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Why vinyl still matters has this interview with Henry Rollins on why vinyl still matters to music and to fans.

Henry Rollins was barely out of his teens when he joined the legendary punk band Black Flag. Since parting from the band in 1986, Rollins has found success as a spoken word artist, author, actor, and television and radio presenter. He currently hosts a weekly radio show on KCRW, and is a regular columnist for LA Weekly and Rolling Stone Australia.

Is vinyl important? And if so, why?

I can only answer for myself. Vinyl is important to me because what’s on it is real. It is what the musicians wanted you to hear. Whether what is on the record is to your liking doesn’t matter. They were able to tell you their truth, and you are able to evaluate it on a level playing field. There is no such thing as ‘digital music’. Digital technology can emulate music and that technology is getting better, but there is no Led Zeppelin on a Led Zeppelin CD. There isn’t a nanosecond of music on any music streaming service.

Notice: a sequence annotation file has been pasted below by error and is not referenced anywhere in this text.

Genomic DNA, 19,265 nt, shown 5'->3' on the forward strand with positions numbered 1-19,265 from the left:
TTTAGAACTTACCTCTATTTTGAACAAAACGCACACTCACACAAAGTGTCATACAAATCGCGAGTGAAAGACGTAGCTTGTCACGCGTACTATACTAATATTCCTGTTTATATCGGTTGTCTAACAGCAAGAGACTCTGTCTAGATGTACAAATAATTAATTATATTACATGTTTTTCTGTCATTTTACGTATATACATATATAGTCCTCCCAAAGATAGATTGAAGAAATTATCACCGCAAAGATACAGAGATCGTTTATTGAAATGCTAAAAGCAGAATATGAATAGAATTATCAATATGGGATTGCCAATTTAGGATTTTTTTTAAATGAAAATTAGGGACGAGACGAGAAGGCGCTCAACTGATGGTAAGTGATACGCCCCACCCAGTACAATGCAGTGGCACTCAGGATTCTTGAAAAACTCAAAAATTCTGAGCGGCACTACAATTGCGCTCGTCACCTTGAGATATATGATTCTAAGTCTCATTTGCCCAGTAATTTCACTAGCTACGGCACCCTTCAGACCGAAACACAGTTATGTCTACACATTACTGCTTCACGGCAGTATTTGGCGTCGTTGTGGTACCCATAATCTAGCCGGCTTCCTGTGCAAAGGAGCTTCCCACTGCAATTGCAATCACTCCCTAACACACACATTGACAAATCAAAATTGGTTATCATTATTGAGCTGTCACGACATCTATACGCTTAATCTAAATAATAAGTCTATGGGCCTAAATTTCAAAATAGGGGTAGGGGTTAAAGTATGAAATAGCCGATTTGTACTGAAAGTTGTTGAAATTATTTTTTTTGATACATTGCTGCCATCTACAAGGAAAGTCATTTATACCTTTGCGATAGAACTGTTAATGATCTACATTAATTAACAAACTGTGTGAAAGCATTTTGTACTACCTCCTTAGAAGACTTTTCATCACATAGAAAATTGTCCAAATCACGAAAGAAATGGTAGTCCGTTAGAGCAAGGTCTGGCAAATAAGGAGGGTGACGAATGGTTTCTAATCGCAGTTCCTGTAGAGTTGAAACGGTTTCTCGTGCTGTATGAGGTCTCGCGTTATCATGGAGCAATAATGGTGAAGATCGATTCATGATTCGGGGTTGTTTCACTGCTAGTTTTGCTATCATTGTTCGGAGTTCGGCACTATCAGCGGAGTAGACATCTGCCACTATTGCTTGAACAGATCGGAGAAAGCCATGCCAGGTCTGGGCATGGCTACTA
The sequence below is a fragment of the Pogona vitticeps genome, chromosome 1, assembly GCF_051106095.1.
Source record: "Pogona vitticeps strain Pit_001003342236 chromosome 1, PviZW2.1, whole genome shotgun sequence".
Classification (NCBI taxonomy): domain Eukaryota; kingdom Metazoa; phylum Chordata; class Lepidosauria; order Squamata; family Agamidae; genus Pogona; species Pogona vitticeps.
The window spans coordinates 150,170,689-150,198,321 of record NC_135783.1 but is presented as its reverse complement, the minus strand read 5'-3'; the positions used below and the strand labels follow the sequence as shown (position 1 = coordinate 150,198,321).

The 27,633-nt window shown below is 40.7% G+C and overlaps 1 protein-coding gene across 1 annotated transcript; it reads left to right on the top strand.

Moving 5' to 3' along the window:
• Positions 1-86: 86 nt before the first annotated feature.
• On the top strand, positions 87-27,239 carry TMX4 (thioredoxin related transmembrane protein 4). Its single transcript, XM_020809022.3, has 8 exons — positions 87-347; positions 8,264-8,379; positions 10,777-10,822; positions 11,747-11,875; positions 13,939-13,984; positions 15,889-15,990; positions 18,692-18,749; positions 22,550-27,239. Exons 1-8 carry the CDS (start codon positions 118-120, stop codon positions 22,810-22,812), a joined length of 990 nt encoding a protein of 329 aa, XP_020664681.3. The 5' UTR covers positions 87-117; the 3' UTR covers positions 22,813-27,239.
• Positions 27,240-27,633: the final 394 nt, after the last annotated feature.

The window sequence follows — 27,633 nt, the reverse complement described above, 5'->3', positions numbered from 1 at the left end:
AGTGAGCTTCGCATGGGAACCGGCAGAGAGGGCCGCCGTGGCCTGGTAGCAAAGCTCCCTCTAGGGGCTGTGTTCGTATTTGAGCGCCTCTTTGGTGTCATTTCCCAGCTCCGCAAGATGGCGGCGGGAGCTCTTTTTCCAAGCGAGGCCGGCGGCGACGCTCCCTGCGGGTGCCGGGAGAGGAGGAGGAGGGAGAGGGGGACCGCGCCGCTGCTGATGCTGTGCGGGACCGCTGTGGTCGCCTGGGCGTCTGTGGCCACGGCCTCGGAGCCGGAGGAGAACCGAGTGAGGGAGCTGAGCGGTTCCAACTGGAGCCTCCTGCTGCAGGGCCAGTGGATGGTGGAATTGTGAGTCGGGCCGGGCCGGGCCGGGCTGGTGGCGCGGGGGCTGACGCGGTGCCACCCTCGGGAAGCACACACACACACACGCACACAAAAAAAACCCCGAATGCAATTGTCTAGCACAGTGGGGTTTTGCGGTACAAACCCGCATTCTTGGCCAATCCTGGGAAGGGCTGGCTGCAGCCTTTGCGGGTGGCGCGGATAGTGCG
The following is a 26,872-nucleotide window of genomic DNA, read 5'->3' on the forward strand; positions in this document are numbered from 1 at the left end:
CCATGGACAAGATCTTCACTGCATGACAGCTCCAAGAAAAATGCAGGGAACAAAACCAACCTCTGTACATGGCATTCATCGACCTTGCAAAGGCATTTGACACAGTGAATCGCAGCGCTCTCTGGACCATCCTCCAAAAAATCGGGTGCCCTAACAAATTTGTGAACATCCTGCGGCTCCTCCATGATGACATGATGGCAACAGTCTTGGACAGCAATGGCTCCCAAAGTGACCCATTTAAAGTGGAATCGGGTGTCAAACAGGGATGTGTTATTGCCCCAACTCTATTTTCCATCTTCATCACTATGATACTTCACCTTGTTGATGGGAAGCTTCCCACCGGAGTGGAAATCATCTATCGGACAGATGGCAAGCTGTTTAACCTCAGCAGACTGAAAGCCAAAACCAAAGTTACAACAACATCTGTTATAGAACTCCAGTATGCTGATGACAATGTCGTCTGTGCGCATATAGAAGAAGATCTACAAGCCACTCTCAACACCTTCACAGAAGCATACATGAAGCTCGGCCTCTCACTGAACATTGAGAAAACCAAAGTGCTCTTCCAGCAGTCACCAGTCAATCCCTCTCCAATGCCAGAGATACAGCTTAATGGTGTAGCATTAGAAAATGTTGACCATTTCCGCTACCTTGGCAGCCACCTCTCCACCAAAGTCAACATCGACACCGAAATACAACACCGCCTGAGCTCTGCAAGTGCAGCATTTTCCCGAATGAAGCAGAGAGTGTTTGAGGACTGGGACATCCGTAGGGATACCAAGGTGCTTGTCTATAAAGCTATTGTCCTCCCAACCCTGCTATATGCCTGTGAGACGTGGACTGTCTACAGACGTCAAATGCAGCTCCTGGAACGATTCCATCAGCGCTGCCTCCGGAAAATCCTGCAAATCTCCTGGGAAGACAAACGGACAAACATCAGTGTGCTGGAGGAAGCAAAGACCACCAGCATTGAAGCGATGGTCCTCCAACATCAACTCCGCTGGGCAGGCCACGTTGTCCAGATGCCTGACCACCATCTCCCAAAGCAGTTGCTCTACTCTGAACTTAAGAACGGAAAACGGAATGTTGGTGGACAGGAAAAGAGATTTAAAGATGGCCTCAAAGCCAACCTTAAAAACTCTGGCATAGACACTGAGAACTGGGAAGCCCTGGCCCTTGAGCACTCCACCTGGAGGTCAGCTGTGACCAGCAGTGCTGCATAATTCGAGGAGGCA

What does a record provide that other formats do not?

Full frequency. There’s a reason records sound better. There is simply more on them.

Why did vinyl fade as a format during the time of CDs?

Many reasons. I am sure more than I know of, but here are a few that come to mind.

Keep reading.

Alan Cross

is an internationally known broadcaster, interviewer, writer, consultant, blogger and speaker. In his 40+ years in the music business, Alan has interviewed the biggest names in rock, from David Bowie and U2 to Pearl Jam and the Foo Fighters. He’s also known as a musicologist and documentarian through programs like The Ongoing History of New Music.

Alan Cross has 37884 posts and counting. See all posts by Alan Cross

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